Uterus Transplant Surgery Could Help Trans Women To Become Pregnant

How Uterus Transplants Could Help Trans Women Bear Children

Transgenderwomen may soon be able to bear children of their own thanks to the growing possibility of uterus transplants.

Earlier this month a Ohio-based clinic revealed plans to take uteri from deceased donors and transfer them to cis women - women whose personal identity matches the biological body assigned to them at birth - who suffered from uterine damage or didn't have a uterus at all.

Meanwhile in Sweden, doctors have successfully transplanted uteri in nine cis women which they have taken from living donors. From this, five pregnancies and four births were achieved in the women who had previously suffered from infertility.

Questions have since been raised over whether transgender women could also have uterus transplants to enable them to carry their own children.

Dr Karine Chung, director of the fertility preservation program at the University of Southern California’s Keck School of Medicine, estimated that the procedure could happen between five and 10 years time or "maybe sooner", according to Yahoo.

Eleanor Burns, 36, from Cardiff, Wales, identifies as a trans woman. She says she'd be "very tempted" by the surgery if it were to become available in the UK.

"I would love to be a mother of whatever kind I can be, but my husband and I have had to rule out natural options. He is a pre-op trans man and the idea of pregnancy is horrifically triggering to him," she says.

"I believe that the experience of pregnancy and nursing would vastly improve the way I feel about my own body, but that is - I can accept - very selfish logic. A better focus might be on improving the availability of adoption and fostering options for loving LGBT couples.

"That is our most likely option, though we are aware being a trans couple will probably not play in our favour."

Alex Forshaw, 42, from Hampshire, also identifies as a transgender woman and says uterus transplants are an "exciting development" for all.

"I believe that there's a significant number of trans women, particularly those who transition at a younger age, who desire children and this offers them a chance to be a mother in every sense," she says.

"This is, naturally, something that is very important to many women, both trans and cis."

Despite this, she says she wouldn't consider the surgery because she already has an 18-year-old daughter.

But there are potential issues facing trans women in terms of the medical logistics of uterus transplants and growing a baby in the womb.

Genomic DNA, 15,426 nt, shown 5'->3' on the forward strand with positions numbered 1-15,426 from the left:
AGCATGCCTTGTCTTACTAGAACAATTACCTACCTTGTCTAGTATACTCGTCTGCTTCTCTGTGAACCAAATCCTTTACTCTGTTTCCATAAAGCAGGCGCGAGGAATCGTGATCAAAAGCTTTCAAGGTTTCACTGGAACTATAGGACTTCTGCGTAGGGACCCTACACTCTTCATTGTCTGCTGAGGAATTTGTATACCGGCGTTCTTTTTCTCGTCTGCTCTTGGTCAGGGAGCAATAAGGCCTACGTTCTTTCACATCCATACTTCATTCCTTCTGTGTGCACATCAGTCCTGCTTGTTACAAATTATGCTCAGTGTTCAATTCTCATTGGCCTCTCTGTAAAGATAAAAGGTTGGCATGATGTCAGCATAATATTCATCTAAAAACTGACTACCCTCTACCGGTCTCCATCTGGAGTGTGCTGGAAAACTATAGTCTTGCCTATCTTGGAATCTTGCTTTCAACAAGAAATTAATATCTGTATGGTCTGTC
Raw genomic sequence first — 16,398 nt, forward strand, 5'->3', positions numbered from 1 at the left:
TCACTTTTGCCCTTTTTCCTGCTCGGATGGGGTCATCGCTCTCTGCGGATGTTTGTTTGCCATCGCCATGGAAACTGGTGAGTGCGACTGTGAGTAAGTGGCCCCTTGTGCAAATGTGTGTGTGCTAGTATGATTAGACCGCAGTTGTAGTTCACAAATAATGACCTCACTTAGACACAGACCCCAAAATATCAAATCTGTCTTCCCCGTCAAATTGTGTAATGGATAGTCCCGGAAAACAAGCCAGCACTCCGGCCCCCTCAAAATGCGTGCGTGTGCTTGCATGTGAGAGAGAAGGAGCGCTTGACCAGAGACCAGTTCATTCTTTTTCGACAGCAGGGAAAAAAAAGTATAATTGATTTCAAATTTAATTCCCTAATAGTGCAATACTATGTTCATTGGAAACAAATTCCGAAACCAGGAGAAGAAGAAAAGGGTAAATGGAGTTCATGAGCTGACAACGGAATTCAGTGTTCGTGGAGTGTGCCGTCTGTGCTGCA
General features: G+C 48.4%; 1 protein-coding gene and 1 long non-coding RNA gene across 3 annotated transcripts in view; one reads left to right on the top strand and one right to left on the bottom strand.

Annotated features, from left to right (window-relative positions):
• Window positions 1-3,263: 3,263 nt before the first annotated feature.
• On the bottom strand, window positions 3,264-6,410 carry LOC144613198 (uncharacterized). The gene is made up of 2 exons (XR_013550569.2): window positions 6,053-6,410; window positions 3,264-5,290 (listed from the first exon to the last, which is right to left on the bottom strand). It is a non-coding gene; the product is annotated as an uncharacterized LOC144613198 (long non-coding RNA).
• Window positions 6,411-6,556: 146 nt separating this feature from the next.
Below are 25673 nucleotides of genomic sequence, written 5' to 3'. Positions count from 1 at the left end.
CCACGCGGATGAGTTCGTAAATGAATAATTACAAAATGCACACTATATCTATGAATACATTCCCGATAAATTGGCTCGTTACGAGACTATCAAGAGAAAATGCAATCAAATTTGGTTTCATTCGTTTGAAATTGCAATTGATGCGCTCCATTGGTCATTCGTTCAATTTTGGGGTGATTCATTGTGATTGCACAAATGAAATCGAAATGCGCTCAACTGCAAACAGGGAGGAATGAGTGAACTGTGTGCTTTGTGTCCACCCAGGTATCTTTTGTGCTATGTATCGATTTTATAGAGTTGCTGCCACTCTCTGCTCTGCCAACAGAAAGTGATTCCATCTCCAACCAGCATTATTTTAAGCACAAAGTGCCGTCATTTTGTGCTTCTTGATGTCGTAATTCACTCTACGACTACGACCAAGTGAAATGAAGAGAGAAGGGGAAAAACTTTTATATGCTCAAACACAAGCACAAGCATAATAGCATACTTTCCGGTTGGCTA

For example, how to go about transferring an embryo, that is grown elsewhere, into the transplanted womb.

With cis women this is done through the vagina and cervix. But because a uterus has never been transplanted into a trans woman, surgery to connect a constructed vagina to a transplanted uterus has not yet been attempted.

There's also the matter of cost - both in terms of the transplant itself, and the amount of drugs needed to support pregnancy - as well as the long-term health of both the parent and child.

Justine Evans from Creation Fertility tells HuffPost UK Lifestyle: "The amount of synthetic drugs that would be required to support a pregnancy raises the question of how healthy the child would be long-term and if there's a hormonal health risk for the child and future generations."

She adds that it would be "amazing" if scientists could manipulate the body so that trans women could develop ovaries, eggs and fallopian tubes to allow pregnancy to occur more naturally.

Dr Geeta Nargund, medical director of Create Fertility, believes transplanting a uterus into a trans women raises "safety concerns".

"Uterine transplant in women is still an experimental procedure," she explains. "It is a major breakthrough to help women who are born without a womb or for those who have their wombs removed or non-functioning due to a medical condition.

"For successful uterine transplantation, skilled and complex vascular surgery is performed using specific blood vessels already present in women followed by surgical reconstruction and the use of anti-rejection drugs.

"These uterine blood vessels are not present in trans women, therefore it adds another layer of complexity to what is already a complex surgery."

Dr Nargund explains that in women who have a damaged uterus or who have had it removed, they still have connecting blood vessels prevalent. This means that when another uterus is transplanted, the connecting blood vessels are all there and ready - so you can connect a new uterus with all of the surrounding parts.

But for trans women, who aren't born with a uterus, they don't have these connective blood vessels.

"I question the efficacy and safety of womb transplantation in trans women," she adds.

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